SELECT AVG(a.flight_count) AS average_flights
FROM (
SELECT dep_month,
           dep_day_of_week,
           COUNT(*) AS flight_count
FROM flights
GROUP BY dep_month,
                    dep_day_of_week) a

GROUP BY a.dep_month,
                    a.dep_day_of_week;

This will give the average no. of flights per every day for each month. But looking at only one 
column, we can't tell which day each record belongs to. So for visualization purpose, we will add 
"a.dep_month" and "a.dep_day_of_week" in the outer query in SELECT clause

We will add "a.dep_month" and "a.dep_day_of_week" in the outer query in SELECT clause:-

SELECT a.dep_month,
               a.dep_day_of_week,
               AVG(a.flight_count) AS average_flights
FROM (
SELECT dep_month,
           dep_day_of_week,
           COUNT(*) AS flight_count
FROM flights
GROUP BY dep_month,
                    dep_day_of_week) a

GROUP BY a.dep_month,
                    a.dep_day_of_week;




This is the only requirement we had to fulfil. The codeacademy has added dep_date which is not 
required but we have to add it to go to the next lesson. They have also not given result for fridays 
which we can see by adding "WHERE a.dep_day_of_week = Friday" at the bottom before GROUP 
BY clause like:-

SELECT a.dep_month,
               a.dep_day_of_week,
               AVG(a.flight_count) AS average_flights
FROM (
SELECT dep_month,
           dep_day_of_week,
           COUNT(*) AS flight_count
FROM flights
GROUP BY dep_month,
                    dep_day_of_week) a

WHERE a.dep_day_of_week='Friday'
GROUP BY a.dep_month,
                    a.dep_day_of_week;

This will give average_flights of fridays of each month. The result will be same even if we remove 
"a.dep_day_of_week" from GROUP BY clause.(Note: WHERE clause comes before GROUP BY 
clause otherwise we will see syntax error)

1, 2, 3 in GROUP BY caluse shown in codeacademy example is used to save typing time. 1 refers 
to the first element in SELECT clause(here inner 1 resefrs to dep_month in inner quesry and outer 
1 refers to a.dep_month in outer query. Similary 2 and 3.)

#11

I feel exactly the same. I feel like it jumped 10 steps ahead w/o explaining the ‘a’ concept of the subquery. The rest of the class sessions seem to progress nicely and then one was just a sucker punch! Thank you for helping us understand–those of you with more experience.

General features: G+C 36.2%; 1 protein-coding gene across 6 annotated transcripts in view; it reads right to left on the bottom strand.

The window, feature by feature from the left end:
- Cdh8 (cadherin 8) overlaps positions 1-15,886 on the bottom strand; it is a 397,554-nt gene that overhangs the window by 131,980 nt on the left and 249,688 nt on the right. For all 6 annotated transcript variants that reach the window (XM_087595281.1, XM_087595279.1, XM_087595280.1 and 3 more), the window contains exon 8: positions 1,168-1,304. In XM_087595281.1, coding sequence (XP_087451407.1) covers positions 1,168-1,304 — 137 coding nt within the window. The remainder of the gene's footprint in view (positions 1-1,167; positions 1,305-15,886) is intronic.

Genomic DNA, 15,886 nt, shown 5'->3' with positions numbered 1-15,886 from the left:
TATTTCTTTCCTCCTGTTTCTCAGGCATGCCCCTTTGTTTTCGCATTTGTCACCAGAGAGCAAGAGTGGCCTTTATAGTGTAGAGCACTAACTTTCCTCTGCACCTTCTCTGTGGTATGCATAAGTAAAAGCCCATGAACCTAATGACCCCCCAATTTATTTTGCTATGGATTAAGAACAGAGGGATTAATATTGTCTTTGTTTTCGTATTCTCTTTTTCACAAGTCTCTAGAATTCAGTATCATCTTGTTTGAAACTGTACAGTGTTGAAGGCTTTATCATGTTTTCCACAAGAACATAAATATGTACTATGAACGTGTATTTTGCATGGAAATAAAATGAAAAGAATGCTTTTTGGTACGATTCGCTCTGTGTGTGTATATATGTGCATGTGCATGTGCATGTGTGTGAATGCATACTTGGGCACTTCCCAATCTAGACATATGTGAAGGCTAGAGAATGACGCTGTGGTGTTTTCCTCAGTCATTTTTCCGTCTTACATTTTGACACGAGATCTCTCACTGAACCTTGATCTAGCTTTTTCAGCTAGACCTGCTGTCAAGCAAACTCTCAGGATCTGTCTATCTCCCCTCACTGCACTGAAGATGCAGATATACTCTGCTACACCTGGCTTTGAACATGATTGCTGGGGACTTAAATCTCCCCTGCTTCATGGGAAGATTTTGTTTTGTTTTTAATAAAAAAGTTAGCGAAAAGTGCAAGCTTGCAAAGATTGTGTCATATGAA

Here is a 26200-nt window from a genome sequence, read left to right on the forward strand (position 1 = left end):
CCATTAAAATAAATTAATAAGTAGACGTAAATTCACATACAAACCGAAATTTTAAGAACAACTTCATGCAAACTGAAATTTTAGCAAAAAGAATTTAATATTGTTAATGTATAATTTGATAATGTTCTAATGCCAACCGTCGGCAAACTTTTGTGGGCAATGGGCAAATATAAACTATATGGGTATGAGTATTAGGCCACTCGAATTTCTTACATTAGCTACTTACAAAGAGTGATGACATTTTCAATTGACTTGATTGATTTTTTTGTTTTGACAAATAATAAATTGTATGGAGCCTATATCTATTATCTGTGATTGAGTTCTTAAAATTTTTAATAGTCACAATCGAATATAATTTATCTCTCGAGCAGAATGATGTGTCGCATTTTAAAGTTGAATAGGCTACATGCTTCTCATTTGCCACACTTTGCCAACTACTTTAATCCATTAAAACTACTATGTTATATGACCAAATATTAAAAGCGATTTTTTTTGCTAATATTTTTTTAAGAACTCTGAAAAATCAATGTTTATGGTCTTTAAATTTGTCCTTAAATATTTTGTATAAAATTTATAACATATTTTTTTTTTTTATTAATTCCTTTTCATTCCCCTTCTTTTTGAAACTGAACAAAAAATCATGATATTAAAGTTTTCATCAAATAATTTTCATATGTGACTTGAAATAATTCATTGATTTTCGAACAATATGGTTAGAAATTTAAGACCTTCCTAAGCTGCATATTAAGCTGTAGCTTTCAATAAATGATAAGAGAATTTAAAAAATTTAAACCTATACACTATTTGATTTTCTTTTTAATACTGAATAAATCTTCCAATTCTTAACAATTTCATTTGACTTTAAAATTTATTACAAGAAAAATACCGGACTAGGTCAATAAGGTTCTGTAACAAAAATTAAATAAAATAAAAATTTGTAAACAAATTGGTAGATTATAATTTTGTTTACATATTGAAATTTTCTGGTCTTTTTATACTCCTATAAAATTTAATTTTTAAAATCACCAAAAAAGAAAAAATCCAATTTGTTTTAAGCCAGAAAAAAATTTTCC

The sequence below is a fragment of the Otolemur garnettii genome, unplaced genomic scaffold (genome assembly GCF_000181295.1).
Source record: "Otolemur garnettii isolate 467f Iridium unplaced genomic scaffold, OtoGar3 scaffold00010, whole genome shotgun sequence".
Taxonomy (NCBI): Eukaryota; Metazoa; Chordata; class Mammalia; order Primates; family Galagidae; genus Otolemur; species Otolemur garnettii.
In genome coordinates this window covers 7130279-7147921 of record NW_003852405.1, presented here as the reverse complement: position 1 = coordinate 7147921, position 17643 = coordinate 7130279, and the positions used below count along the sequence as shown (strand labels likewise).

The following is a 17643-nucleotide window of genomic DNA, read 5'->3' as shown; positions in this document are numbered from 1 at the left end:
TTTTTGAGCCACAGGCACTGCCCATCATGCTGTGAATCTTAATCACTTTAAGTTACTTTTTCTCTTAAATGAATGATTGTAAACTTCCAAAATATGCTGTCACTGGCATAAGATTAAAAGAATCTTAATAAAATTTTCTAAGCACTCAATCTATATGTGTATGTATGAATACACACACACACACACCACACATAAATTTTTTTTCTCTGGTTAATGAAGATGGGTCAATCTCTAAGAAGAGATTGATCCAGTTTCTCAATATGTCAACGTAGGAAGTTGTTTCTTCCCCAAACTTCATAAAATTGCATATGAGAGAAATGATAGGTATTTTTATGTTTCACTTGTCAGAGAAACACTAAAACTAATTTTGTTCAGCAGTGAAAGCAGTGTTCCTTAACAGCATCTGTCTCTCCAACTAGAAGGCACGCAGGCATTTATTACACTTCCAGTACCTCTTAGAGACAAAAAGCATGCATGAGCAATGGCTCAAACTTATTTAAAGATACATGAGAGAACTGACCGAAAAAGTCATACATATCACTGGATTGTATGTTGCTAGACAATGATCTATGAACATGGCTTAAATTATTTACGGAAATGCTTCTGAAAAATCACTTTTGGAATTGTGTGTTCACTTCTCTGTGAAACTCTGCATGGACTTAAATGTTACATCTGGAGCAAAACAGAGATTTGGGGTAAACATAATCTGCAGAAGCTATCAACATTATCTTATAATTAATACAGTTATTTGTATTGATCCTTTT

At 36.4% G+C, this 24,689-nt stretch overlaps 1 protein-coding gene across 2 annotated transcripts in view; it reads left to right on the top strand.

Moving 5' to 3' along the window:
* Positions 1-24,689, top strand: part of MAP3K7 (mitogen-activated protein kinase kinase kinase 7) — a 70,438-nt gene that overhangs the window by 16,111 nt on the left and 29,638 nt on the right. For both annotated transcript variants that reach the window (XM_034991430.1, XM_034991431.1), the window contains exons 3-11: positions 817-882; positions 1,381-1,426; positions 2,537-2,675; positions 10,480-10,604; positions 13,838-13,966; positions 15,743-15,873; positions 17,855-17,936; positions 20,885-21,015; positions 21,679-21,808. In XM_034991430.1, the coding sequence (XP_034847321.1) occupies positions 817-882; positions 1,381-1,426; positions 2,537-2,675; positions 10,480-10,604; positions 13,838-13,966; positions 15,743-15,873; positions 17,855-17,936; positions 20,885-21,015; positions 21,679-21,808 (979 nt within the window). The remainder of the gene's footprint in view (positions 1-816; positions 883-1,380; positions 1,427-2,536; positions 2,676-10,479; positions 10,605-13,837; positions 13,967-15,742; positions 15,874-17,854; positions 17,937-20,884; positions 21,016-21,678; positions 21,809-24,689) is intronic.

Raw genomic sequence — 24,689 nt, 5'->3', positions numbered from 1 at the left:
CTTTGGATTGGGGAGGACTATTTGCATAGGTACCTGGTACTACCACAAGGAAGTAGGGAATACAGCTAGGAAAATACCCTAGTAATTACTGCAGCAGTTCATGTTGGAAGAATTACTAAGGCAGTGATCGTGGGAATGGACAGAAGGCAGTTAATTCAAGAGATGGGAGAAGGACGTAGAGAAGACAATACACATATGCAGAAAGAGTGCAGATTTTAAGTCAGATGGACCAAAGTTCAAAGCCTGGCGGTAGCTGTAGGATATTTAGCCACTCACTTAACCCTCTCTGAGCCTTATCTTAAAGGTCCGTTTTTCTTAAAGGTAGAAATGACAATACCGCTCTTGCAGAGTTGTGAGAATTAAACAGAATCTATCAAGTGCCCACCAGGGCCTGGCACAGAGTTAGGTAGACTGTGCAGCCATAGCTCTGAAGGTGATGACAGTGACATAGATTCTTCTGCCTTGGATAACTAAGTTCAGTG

#12

There was far too big of a jump in content for this course, There has been no mention about a. before here and for this reason I’m stumped at this point and it appears many more before me are also.

It may be a good idea to alter this section for clarity.


#13

Thanks everyone for explanation of main points. That really helped me, when I thuoght I lost my mind.


#14

First off, a big huge thank you to lavajiit, for providing the “missing” lesson. shakes fist at codecademy

As a a couple of extra resources for people like me who benefit from reading documentation, I found these:

https://community.modeanalytics.com/sql/tutorial/sql-subqueries/ which I think provides a decent plain-text description of what’s going on with the aliasing syntax.

https://dev.mysql.com/doc/refman/5.7/en/select.html If you scroll down to the part that reads:

The AS keyword is optional when aliasing a select_expr with an identifier. The preceding example could have been written like this:

it gets into the use of “as” vs just aliasing by pure syntax (as in this example), which was confusing me quite a bit.


#15

This solution passes the test case, but it has a few incorrect results. It fails when more than one flight departs on the same exact day. In this case the sub-query groups all flights leaving on the same day into one row, then the parent query counts the rows as individual flights.

As proof, try this:

SELECT dep_month, 
	   dep_day_of_week, 
       dep_date, 
       distance 
FROM flights
ORDER BY 1,2,3;

check out 2000-02 Saturday, there are two flights departing on 2/26/2000, one with a distance of 550, and one with a distance of 545. But if you try the solutions sub-query:

SELECT dep_month,
	   dep_day_of_week,
	   dep_date,
	   sum(distance) AS flight_distance
FROM flights
GROUP BY 1,2,3;

And check out 2000-02 Saturday, you will notice it has one row (designating one flight to the parent-query) with a distance of 1095. Thus the accepted answer is incorrect! And oddly enough, a correct answer (though not accepted) can be done without any sub-queries:

SELECT dep_month, 
	   dep_day_of_week, 
       SUM(distance) / CAST( COUNT(*) AS REAL) AS 'average_distance'
FROM flights
GROUP BY 1, 2;

#16

Thank you that really helps! If I understand now - we are naming our subquery as ‘a’

FROM (
SELECT dep_month,
dep_day_of_week,
dep_date,
COUNT(*) AS flight_count
FROM flights
GROUP BY 1,2,3
) a

So that is why in the beginning of the code, we add ‘a.’ to the beginning of each column we are trying to pull

SELECT a. dep_month,
a. dep_day_of_week,
AVG( a. flight_count) AS average_flights

I agree with a few others - it seems that there are a couple gaps in teaching through this module.


#17

Thanks for the explanation!


#18

I did this, except that I loaded the “dep_day_of_week” field before the “dep_month” field in both quieries. Does the aggregation have to be in a particular order of granularity in SQL, or is it just that the tutorial has one specific answer in mind, therefore giving an error when I do it as I said?

Thanks in advance.